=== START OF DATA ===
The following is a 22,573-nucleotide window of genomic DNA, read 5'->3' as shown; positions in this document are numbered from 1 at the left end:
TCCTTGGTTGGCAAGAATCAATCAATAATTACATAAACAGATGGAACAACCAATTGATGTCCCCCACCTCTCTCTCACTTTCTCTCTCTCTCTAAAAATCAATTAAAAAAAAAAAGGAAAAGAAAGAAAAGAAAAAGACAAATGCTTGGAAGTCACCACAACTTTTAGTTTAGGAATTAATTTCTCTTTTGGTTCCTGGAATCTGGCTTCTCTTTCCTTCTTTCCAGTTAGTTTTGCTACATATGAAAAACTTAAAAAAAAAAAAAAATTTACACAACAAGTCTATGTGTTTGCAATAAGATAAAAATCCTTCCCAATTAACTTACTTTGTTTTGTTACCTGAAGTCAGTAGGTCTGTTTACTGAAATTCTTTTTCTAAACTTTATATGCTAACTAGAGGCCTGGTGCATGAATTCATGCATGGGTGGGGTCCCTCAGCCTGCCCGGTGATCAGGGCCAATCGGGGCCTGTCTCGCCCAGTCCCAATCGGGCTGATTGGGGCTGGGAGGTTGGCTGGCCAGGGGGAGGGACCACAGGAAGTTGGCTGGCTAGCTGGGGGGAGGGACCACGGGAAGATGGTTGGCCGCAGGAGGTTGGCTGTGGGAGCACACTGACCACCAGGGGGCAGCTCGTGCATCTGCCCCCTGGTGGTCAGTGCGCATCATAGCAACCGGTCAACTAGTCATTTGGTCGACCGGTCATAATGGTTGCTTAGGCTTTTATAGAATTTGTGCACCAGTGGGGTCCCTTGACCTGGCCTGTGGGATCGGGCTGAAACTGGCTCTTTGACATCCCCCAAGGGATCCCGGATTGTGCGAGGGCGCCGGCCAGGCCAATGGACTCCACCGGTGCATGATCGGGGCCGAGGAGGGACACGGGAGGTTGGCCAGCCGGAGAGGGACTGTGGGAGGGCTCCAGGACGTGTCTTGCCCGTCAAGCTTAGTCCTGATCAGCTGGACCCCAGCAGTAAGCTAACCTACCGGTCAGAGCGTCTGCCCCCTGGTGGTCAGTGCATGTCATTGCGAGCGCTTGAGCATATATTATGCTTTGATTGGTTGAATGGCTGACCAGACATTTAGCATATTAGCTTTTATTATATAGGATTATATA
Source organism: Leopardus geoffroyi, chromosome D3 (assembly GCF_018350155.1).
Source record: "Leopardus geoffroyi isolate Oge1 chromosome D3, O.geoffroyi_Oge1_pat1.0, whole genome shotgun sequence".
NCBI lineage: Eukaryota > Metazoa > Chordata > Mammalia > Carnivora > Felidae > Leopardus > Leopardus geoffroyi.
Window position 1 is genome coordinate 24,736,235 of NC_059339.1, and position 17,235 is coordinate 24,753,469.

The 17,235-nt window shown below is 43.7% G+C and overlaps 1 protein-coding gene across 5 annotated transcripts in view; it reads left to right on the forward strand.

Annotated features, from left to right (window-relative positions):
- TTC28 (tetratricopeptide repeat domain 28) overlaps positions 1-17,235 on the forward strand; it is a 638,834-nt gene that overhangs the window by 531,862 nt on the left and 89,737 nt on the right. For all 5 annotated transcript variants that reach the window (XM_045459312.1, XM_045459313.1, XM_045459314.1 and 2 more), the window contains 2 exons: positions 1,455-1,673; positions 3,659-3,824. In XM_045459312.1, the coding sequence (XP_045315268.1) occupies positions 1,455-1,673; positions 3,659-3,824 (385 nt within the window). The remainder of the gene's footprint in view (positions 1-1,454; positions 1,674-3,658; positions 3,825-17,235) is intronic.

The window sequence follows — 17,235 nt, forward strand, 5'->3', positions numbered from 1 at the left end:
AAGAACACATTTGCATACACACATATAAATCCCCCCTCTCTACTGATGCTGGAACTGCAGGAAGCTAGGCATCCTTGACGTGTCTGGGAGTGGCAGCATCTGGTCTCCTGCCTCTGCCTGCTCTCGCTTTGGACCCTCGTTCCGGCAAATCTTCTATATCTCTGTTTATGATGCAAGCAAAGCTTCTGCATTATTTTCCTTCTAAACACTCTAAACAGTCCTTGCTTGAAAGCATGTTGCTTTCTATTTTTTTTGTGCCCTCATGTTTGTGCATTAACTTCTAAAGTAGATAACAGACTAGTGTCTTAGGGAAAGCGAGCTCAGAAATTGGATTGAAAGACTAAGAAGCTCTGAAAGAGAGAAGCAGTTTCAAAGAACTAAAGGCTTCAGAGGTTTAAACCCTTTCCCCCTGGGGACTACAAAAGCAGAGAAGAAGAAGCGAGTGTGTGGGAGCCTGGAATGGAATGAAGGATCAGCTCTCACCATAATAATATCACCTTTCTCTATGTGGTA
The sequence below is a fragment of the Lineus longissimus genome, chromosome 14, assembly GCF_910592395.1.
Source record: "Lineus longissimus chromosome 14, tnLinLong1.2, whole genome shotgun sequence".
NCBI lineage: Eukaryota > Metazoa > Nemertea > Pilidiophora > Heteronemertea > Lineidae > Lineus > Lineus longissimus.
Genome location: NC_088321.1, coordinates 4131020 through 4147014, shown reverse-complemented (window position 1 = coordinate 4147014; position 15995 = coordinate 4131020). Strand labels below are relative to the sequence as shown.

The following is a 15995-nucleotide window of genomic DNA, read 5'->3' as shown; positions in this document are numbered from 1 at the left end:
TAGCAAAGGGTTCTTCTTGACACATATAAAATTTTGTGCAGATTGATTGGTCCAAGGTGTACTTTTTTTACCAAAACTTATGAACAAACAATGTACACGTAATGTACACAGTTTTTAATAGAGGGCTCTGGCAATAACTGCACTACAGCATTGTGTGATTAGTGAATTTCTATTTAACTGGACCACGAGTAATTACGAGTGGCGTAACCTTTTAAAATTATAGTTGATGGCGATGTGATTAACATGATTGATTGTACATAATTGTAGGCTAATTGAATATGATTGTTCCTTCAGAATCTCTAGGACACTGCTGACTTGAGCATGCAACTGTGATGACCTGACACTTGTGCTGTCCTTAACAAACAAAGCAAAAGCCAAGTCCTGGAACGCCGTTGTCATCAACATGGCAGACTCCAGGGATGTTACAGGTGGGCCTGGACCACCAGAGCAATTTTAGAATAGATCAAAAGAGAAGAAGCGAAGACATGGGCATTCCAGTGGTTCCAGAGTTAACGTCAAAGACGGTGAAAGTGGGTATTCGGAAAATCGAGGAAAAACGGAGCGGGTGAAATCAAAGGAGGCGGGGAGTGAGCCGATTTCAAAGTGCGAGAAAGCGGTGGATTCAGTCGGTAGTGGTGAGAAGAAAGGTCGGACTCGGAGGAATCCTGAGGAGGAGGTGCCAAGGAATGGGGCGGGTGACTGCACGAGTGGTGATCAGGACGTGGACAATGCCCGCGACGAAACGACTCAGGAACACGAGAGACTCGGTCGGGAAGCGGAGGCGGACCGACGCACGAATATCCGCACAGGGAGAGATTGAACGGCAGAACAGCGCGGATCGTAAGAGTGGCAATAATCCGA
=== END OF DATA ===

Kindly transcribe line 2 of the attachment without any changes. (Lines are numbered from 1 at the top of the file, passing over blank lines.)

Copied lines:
TCCTTGGTTGGCAAGAATCAATCAATAATTACATAAACAGATGGAACAACCAATTGATGTCCCCCACCTCTCTCTCACTTTCTCTCTCTCTCTAAAAATCAATTAAAAAAAAAAAGGAAAAGAAAGAAAAGAAAAAGACAAATGCTTGGAAGTCACCACAACTTTTAGTTTAGGAATTAATTTCTCTTTTGGTTCCTGGAATCTGGCTTCTCTTTCCTTCTTTCCAGTTAGTTTTGCTACATATGAAAAACTTAAAAAAAAAAAAAAATTTACACAACAAGTCTATGTGTTTGCAATAAGATAAAAATCCTTCCCAATTAACTTACTTTGTTTTGTTACCTGAAGTCAGTAGGTCTGTTTACTGAAATTCTTTTTCTAAACTTTATATGCTAACTAGAGGCCTGGTGCATGAATTCATGCATGGGTGGGGTCCCTCAGCCTGCCCGGTGATCAGGGCCAATCGGGGCCTGTCTCGCCCAGTCCCAATCGGGCTGATTGGGGCTGGGAGGTTGGCTGGCCAGGGGGAGGGACCACAGGAAGTTGGCTGGCTAGCTGGGGGGAGGGACCACGGGAAGATGGTTGGCCGCAGGAGGTTGGCTGTGGGAGCACACTGACCACCAGGGGGCAGCTCGTGCATCTGCCCCCTGGTGGTCAGTGCGCATCATAGCAACCGGTCAACTAGTCATTTGGTCGACCGGTCATAATGGTTGCTTAGGCTTTTATAGAATTTGTGCACCAGTGGGGTCCCTTGACCTGGCCTGTGGGATCGGGCTGAAACTGGCTCTTTGACATCCCCCAAGGGATCCCGGATTGTGCGAGGGCGCCGGCCAGGCCAATGGACTCCACCGGTGCATGATCGGGGCCGAGGAGGGACACGGGAGGTTGGCCAGCCGGAGAGGGACTGTGGGAGGGCTCCAGGACGTGTCTTGCCCGTCAAGCTTAGTCCTGATCAGCTGGACCCCAGCAGTAAGCTAACCTACCGGTCAGAGCGTCTGCCCCCTGGTGGTCAGTGCATGTCATTGCGAGCGCTTGAGCATATATTATGCTTTGATTGGTTGAATGGCTGACCAGACATTTAGCATATTAGCTTTTATTATATAGGATTATATA